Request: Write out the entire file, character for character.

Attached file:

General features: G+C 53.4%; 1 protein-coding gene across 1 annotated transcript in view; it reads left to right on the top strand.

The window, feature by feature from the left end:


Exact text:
General features: G+C 53.4%; 1 protein-coding gene across 1 annotated transcript in view; it reads left to right on the top strand.

The window, feature by feature from the left end: